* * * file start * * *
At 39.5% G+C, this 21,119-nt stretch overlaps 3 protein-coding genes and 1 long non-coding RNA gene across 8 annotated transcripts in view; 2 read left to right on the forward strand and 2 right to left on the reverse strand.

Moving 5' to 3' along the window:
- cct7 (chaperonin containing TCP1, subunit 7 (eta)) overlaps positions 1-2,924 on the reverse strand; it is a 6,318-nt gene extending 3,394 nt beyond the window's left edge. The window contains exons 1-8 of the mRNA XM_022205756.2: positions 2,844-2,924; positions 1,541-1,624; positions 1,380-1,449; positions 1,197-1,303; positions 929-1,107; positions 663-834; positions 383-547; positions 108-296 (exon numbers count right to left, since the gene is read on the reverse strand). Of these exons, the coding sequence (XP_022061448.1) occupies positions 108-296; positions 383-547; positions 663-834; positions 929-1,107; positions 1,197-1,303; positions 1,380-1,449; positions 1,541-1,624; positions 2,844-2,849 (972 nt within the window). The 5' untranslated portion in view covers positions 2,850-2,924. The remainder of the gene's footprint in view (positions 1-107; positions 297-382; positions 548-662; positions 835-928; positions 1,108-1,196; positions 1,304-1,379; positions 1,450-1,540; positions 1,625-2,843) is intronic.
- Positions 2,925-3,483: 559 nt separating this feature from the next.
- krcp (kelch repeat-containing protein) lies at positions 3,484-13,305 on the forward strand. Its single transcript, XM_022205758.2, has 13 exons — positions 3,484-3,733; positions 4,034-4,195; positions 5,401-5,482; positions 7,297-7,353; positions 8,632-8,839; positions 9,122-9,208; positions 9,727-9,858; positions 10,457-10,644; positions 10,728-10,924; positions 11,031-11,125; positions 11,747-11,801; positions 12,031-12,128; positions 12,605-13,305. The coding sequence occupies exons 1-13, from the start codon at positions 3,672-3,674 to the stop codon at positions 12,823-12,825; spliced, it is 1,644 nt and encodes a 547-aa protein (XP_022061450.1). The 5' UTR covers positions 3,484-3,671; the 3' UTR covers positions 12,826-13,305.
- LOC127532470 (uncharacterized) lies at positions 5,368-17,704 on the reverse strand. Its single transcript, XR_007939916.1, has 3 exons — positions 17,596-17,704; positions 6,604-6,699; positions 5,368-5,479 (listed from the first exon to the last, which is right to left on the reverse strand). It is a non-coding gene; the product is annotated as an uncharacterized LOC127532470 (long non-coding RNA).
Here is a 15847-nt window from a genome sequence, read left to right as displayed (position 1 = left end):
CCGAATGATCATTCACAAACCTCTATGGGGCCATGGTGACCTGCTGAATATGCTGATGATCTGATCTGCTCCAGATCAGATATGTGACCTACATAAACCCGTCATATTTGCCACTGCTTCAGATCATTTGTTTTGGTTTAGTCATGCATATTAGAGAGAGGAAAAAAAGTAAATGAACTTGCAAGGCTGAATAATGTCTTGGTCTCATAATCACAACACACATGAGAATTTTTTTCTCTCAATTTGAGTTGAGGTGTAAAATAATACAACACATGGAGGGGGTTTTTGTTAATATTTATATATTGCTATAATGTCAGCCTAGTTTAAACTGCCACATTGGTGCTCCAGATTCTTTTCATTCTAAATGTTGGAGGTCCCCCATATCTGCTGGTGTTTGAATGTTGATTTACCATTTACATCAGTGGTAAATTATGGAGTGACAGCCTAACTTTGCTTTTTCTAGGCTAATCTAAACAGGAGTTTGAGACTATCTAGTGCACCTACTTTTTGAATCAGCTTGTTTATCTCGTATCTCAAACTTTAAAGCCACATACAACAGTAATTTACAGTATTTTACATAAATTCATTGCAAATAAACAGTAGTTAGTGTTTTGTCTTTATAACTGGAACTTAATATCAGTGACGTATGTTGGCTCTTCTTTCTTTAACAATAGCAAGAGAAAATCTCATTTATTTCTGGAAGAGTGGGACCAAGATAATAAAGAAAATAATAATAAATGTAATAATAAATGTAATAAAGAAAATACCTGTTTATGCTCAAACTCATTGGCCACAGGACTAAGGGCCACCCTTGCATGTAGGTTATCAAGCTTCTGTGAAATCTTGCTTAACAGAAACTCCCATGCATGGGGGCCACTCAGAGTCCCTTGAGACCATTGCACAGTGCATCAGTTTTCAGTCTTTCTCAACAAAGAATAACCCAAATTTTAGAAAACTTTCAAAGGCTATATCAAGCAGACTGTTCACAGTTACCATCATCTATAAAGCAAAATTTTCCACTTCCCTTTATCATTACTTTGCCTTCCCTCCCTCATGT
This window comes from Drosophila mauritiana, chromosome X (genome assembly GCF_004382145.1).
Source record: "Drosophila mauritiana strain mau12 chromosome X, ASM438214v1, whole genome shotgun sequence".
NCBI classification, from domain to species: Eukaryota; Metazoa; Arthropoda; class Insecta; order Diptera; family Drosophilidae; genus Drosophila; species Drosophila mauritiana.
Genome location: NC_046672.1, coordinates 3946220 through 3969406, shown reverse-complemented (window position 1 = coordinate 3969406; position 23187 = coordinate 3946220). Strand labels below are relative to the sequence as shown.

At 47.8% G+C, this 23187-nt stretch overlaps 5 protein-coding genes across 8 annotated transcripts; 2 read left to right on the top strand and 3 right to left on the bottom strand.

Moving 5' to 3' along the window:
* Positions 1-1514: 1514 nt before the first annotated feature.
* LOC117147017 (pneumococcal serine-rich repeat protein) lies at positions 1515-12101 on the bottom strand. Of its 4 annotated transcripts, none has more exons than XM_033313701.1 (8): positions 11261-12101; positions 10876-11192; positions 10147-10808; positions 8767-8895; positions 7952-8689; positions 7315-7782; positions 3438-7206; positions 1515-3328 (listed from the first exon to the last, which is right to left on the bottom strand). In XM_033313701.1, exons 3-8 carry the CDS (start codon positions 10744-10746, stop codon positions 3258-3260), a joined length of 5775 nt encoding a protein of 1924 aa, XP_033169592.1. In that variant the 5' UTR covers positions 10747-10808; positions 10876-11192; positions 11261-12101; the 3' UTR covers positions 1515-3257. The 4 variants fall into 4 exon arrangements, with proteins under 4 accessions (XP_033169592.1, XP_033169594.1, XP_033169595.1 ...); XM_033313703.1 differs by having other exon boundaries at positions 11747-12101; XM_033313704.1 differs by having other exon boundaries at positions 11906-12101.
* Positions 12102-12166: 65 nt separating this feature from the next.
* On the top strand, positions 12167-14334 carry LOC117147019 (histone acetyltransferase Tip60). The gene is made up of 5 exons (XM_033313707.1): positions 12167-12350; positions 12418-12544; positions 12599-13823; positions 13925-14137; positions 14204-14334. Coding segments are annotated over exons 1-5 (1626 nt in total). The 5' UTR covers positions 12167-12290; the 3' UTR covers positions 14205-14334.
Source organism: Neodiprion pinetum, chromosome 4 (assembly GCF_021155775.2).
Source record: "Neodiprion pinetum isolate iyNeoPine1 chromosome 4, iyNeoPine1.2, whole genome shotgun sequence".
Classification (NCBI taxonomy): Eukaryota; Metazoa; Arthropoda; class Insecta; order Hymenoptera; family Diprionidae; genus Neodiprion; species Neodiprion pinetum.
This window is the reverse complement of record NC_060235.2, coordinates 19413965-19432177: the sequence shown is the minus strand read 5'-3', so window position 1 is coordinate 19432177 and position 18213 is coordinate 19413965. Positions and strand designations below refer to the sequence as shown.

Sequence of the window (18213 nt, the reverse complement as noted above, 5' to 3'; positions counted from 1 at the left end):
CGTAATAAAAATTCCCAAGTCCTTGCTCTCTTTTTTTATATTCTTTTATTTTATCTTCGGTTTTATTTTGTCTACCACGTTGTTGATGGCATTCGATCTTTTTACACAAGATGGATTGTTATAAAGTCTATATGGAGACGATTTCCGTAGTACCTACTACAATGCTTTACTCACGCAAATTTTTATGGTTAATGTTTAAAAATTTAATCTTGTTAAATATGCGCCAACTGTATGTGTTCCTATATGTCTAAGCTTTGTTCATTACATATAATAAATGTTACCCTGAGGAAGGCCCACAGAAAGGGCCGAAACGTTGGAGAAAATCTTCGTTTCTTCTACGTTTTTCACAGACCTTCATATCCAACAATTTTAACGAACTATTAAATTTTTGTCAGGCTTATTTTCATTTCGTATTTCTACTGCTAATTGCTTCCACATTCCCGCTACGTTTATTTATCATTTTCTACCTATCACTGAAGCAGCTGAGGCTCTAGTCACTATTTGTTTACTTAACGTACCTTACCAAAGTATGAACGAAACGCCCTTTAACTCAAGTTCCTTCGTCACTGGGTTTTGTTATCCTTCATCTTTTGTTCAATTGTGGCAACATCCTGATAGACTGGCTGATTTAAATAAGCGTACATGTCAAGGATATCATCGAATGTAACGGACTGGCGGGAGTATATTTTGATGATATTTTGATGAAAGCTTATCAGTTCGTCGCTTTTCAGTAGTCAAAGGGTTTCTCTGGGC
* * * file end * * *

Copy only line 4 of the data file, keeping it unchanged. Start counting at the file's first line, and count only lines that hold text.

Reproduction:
- Positions 2,925-3,483: 559 nt separating this feature from the next.